From OneBookShelf (the owners of both RPGNow and DriveThruRPG):
Starting in February 2019, all elements of the RPGNow tool pages and storefront will redirect to similar pages on DriveThruRPG.
You most likely know this, but since RPGNow and DriveThruRPG first merged as businesses back in 2006, they have shared all the same tools and digital inventory. On the front end, they looked and behaved like two separate sites, but essentially they have just been two faces of the same site for many years. The only real differences were the color schemes and logos.
You might have some questions about the coming change, so we’ve done our best to anticipate and answer them below.
How will this affect me?
In most ways, you’ll be unaffected. Your entire catalog of titles from RPGNow is already listed on DriveThruRPG (as it always has been), and you can log in to DriveThruRPG using the same account(s) you’ve always used on RPGNow, just as you could before.
Even your old bookmarks to pages on RPGNow.com will still work: They’ll automatically be redirected to the same page on DriveThruRPG.
What about sales reporting? Will my past sales be combined?
Yes, as far as sales records and your titles’ metal rankings, we will be merging those together.
Starting in February, your sales records will show combined sales of each title across both the deprecated RPGNow site and DriveThruRPG, together. The number of unit sales will also be combined, so if you had metal rankings for titles on one or both sites, there’s a good chance you’ll find that your rankings on some titles will have increased on DriveThruRPG.
What about my Publisher Promotion Points and marketing impressions?
No worries. Your Publisher Promotion Points (PPP) are already shared across sister sites. They are compiled by publisher, not by site.
If you have used your PPP to purchase site impressions for banners or featured product messages on RPGNow, you will also be reimbursed, commensurately, for those expenditures on DriveThruRPG.
Why is this happening?
Here’s the big picture: In the 12 years since RPGNow and DriveThruRPG merged, the growth of RPGNow has tapered off constantly, while DriveThruRPG has continued to grow strongly, year over year, since it launched in 2004. We’ve reached the point where RPGNow rarely draws new customers or publishers and sells less than one-tenth the volume of titles purchased on DriveThruRPG.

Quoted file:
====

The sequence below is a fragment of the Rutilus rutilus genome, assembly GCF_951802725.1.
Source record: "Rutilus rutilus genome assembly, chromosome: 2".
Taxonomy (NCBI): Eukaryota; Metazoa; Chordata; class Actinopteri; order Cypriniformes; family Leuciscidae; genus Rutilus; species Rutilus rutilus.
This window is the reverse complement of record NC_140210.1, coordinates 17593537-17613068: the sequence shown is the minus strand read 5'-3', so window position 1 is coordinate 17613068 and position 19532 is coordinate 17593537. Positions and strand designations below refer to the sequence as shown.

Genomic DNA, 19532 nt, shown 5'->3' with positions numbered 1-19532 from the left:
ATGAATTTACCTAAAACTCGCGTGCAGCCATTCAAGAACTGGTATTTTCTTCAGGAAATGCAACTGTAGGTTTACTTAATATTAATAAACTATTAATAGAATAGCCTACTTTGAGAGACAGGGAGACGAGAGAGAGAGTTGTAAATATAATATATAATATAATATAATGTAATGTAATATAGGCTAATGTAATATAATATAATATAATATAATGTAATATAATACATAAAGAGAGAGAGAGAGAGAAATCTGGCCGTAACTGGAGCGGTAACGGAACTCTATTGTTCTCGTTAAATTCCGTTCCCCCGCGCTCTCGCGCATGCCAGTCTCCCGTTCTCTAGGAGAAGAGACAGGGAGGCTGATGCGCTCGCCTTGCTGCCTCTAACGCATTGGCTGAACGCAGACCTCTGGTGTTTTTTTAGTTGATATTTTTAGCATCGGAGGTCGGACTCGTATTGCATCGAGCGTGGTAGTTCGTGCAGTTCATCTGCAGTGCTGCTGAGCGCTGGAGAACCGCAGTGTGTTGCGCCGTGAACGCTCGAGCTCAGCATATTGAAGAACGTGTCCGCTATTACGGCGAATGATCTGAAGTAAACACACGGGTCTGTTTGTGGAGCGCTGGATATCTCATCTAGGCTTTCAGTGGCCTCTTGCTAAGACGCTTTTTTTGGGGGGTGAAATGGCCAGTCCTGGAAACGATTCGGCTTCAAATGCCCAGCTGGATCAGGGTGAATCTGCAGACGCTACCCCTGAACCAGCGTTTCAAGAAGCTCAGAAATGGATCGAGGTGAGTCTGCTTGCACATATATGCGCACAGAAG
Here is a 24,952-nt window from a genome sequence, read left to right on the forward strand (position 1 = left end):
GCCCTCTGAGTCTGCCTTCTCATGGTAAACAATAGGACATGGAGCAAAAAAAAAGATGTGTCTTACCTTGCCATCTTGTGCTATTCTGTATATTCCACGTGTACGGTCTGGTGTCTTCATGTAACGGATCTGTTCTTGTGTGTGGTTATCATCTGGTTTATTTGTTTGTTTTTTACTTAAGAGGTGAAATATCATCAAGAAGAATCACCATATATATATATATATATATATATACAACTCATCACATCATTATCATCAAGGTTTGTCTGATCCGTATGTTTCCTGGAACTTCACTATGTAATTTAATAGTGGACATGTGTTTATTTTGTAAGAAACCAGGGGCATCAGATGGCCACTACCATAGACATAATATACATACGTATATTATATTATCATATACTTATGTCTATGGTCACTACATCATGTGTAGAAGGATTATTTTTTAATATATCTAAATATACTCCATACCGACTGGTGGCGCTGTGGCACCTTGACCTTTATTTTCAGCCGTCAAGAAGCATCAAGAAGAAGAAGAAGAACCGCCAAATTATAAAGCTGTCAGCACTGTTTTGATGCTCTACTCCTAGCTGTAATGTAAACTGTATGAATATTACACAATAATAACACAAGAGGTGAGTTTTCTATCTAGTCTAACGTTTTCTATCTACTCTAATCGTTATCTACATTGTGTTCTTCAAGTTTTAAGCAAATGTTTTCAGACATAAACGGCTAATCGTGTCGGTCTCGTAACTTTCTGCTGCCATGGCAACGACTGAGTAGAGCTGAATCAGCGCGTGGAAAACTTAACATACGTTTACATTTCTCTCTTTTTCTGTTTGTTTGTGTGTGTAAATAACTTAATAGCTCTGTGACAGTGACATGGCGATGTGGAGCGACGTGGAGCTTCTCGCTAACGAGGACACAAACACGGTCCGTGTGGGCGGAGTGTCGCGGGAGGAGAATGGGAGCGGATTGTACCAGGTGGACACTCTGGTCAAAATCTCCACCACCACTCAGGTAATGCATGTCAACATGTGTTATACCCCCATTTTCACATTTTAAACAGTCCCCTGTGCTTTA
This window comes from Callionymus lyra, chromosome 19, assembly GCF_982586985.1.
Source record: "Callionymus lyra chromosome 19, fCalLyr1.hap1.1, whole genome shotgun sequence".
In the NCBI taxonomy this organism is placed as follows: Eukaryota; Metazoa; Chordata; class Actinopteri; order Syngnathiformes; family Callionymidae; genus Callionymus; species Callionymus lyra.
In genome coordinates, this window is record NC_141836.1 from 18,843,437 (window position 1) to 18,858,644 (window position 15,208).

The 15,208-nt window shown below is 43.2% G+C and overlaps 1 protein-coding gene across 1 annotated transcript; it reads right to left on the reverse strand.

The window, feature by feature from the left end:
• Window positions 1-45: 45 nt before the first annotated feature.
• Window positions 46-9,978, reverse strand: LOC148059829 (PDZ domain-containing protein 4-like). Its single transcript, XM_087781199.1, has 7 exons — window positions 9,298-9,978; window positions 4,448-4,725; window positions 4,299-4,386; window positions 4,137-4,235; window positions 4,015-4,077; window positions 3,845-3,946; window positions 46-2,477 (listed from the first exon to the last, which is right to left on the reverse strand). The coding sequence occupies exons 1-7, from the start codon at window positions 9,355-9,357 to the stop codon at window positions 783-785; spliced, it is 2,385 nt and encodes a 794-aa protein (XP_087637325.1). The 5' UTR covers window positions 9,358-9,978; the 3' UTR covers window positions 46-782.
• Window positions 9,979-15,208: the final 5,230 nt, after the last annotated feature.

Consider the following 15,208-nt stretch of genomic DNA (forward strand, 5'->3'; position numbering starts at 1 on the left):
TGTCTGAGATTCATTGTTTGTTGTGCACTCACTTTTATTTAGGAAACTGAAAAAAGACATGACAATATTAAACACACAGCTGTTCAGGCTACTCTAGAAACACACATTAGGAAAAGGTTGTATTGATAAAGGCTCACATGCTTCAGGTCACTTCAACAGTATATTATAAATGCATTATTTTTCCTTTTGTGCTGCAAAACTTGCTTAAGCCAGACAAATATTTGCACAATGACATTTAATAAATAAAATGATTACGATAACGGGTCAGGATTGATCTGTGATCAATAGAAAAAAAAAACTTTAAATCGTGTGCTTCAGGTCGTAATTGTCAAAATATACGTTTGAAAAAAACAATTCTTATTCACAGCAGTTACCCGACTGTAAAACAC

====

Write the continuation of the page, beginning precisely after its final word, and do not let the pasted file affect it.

To be honest, we have known this moment would come for years now. We’ve just finally decided it’s time to put the RPGNow brand out to pasture.
Although BRW Games has routinely done most of its work through the RPGNow branded site, our operations will be uninterrupted by this change. You might see complimentary PDF and our very rare marketing and sales emails coming from the other domain now, but that’s about it.
The first is from TechCrunch, and focuses on Kickstarter founder Yancey Strickler. Of particular interest in the gaming realm is this:
Strickler pointed to board games as one of the community-driven enthusiast areas that the platform has been able to support — noting that as of this week Kickstarter will pass $100 million having been cumulatively pledged to board games.
“Last year there was actually more money pledged to board games than video games,” added Strickler. “It’s like $55 million in board games. It’s kind of counterintuitive to the way that we think the world is moving but I think the board game market on Kickstarter is very illustrative of what it is that we actually do.
“I remember meeting someone is 2009 or 2010 — really early for us — who said that Kickstarter was the first thing to change the board game industry since the early 70s. Basically it’s this huge fan community… They weren’t in a scale to where the Parker Brothers or Milton Bradley would drop a huge chunk of change on it. So we ended up stepping in and being this perfect conduit for these communities to exist.”
There’s more at the link, of course, including a reiteration of Kickstarter’s intention not to get into the company-equity business. That decision probably has a lot to do with the legal implications; there are all sorts of Federal regulations around such activity, and Kickstarter probably feels it’s just too much trouble and risk.
The second is from the New York Times, which has a very nice article on board games in relation to video games:
New tools now power the creation of tabletop games — many in the strategy or fantasy genres — from idea to delivery. Crowdfunding sites provide the seed money and offer an early gauge of demand. Machines like 3-D printers can rapidly create figurines, dice and other prototype game pieces. And Amazon, the online retail giant, can handle shipping and distribution, cutting out the need for middlemen.
Sales have followed. While the video game business long ago eclipsed its low-tech cousin, sales of tabletop games have continued to grow. … Amazon says board game sales increased by a double-digit percentage from 2012 to 2013.
All in all, it’s a great time to be a gamer. And a game publisher.
(h/t to Global Toy News)